·         paid parental leave. 

The low level of union coverage in the United States means that contractual obligations generally don’t make up for the lack of legal guarantees.

In the absence of legal or contractual rights, low-wage workers are the least likely to have access to core benefits. ... probably the most critical problem facing low-wage workers is the lack of access  to health care.  Rho and Schmitt estimate that in 2008, more than half (54 percent) of workers in the bottom wage quintile did not have employer-provided health insurance and more than one-third (37 percent) had no health insurance of any kind, private or public.

The 37 percent non-coverage rate for the bottom quintile of wage earners in 2008 was up from 15 percent in 1979.

Taylor concludes "If we wish to build a society and an economy on rewarding work, it is a harsh fact of U.S. labor markets that such a reward is currently not apparent for many."


Examinez, la leçon 4 particulièrement.

Low-wage Lessons

Low-wage LessonsLesson 1: Economic Growth is not a Solution to the  Problem of Low-wage Work

Lesson 2: More “Inclusive” Labor-market Institutions Lead to Lower Levels of Low-wage Work

Lesson 3: The United States is a Poor Model for Combating Low-wage Work

Lesson 3A: The U.S. Minimum Wage is Set Too Low to Reduce the Share of Lowwage Work

Lesson 3B: The Earned Income Tax Credit (EITC) has Contradictory Effects on the  Volume of Low-wage Work and on the Well-being of Low-wage Workers

Lesson 4: Low-wage Work is Not a Clear-cut Stepping Stone to Higher-wage Work

If low-wage work were a short-term state that helped connect labor-market entrants or re-entrants  to longer-term, well-paid employment, high shares of low-wage work would be less of a social  concern. Indeed, if low-wage work facilitated transitions from unemployment to well-paid jobs, countries might want to encourage the creation of a low-wage sector to improve workers’ welfare in  the long term.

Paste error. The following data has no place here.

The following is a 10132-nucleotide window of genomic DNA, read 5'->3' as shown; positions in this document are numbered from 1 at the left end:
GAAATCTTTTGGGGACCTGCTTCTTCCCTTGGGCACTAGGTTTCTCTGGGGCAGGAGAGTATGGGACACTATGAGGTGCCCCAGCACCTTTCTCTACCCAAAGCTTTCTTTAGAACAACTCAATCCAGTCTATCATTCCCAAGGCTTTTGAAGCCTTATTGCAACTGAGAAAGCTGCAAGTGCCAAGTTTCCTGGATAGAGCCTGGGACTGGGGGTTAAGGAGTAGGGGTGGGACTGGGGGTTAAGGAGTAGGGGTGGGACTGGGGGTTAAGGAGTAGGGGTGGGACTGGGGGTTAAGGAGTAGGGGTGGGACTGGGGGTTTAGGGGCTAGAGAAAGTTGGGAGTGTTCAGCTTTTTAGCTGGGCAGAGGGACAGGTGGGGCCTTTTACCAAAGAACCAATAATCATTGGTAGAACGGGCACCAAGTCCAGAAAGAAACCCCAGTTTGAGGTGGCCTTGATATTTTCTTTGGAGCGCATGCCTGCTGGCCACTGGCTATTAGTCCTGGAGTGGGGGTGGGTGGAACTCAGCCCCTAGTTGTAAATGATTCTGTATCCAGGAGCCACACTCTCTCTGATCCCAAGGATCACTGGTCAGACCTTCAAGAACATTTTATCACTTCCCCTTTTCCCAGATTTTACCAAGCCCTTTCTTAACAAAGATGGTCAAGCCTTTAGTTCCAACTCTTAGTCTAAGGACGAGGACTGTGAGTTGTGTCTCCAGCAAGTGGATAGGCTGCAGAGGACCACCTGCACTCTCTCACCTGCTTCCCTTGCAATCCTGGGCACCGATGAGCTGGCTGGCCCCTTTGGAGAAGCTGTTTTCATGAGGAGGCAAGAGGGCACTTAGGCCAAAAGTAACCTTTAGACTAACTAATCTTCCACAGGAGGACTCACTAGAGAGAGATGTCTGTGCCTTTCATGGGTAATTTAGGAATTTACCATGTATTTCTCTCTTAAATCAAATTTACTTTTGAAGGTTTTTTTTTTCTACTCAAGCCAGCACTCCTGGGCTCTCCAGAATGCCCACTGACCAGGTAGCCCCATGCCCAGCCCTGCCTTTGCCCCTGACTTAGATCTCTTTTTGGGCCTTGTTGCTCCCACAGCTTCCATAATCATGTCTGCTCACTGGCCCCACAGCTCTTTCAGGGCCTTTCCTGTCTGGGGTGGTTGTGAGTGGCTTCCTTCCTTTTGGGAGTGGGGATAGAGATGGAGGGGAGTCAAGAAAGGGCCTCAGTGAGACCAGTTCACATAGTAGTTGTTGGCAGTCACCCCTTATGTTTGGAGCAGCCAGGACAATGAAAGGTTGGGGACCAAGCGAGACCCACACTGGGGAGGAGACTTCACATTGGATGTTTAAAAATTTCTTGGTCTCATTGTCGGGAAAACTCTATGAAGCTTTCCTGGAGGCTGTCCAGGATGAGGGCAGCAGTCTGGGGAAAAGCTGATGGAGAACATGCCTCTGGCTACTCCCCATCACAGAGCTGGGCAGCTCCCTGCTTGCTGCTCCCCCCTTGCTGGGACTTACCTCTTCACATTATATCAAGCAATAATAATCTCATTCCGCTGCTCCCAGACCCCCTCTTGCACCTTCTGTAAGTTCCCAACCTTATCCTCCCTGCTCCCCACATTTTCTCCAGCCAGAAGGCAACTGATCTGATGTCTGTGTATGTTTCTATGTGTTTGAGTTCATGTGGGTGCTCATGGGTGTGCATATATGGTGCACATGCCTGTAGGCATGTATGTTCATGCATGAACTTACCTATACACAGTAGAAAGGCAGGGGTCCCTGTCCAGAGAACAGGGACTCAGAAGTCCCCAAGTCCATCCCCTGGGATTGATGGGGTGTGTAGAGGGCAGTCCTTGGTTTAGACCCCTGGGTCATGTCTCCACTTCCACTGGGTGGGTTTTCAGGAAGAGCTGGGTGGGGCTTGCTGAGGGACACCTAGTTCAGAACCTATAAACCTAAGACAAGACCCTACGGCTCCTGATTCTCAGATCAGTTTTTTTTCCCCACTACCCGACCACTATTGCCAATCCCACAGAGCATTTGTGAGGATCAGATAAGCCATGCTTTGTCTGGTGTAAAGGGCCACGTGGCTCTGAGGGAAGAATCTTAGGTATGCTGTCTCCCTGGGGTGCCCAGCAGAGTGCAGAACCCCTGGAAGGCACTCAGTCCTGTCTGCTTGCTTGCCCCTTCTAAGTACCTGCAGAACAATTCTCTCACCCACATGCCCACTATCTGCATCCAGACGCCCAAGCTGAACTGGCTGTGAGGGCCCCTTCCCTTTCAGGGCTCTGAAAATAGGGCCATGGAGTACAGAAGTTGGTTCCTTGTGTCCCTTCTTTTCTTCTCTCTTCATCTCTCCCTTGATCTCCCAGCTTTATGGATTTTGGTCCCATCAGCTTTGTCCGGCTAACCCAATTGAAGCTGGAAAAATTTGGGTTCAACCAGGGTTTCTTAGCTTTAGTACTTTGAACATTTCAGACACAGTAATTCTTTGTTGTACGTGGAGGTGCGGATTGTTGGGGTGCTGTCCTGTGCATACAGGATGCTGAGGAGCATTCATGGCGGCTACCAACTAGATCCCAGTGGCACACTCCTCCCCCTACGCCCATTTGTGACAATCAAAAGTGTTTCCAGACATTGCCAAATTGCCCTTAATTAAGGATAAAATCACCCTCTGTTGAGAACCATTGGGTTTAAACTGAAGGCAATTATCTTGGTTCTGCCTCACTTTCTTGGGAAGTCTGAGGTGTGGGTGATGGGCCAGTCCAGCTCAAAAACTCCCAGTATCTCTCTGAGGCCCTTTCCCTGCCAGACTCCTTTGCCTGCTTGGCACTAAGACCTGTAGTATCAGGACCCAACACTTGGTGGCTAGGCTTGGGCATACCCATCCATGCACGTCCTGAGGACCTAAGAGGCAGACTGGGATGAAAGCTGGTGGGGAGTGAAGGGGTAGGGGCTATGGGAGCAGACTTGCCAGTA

Unfortunately, the preponderance of evidence suggests
that low-wage work
is a “sticky” state.

Not  only are low-wage workers likely to stay in low-wage jobs from one year to the next, they are also  more likely than workers in higher-wage jobs to fall into unemployment or to leave the labor force  altogether. From 1995 through 2001, for example, about half or more of low-wage workers in  Denmark, France, Germany, the Netherlands, the United Kingdom, and the United States remained  in low-wage work from one year to the next, and between 8 and 23 percent of low-wage workers left  the workforce year-to-year. Over the same period, between 25 and 41 percent of low-wage workers  in these countries crossed the threshold into higher-paying jobs.

The years 1995 to 2001 were  particularly good for low-wage workers in the United States, with sustained low unemployment and  the most rapid wage growth over the last three decades for workers at the bottom of the wage  distribution. More recent, internationally comparable, data are not available for any of these  countries, but given the general deterioration in world labor markets, these transition probabilities  are likely to be lower now than they were in the boom at the end of the 1990s.

·         Low-wage jobs may not help, and may even hurt, the future labor-market prospects of the workers who hold them.

·         Low-wage jobs, like spells of unemployment, may, for example, be associated with  the erosion of a worker’s accumulated skills. If so, a worker’s long-term earnings potential would be enhanced more by a period of education and training than by working in a low-wage job.

·         Low-wage employment, like an unemployment spell, may also send a signal to potential employers that a  worker has low productivity, reducing the probability that the low-wage worker will move up the pay scale. Based on an analysis of data for the United Kingdom, Stewart, for example, finds that low wage work has “almost as large an adverse effect as unemployment” on low-wage workers’ future  employment prospects.

He concludes: “not all  jobs are ‘good’ jobs, in the sense of improving  future prospects, and ... low-wage jobs typically do not lead on to better things.”

None of this is to suggest that economic policy should not seek to create employment opportunities for less-skilled, less-educated, or less-experienced workers.

The point is that low-wage work does not appear to be a self-correcting problem.

Lesson 5: In the United States, Low Wages are among the  Least of the Problems Facing Low-wage Workers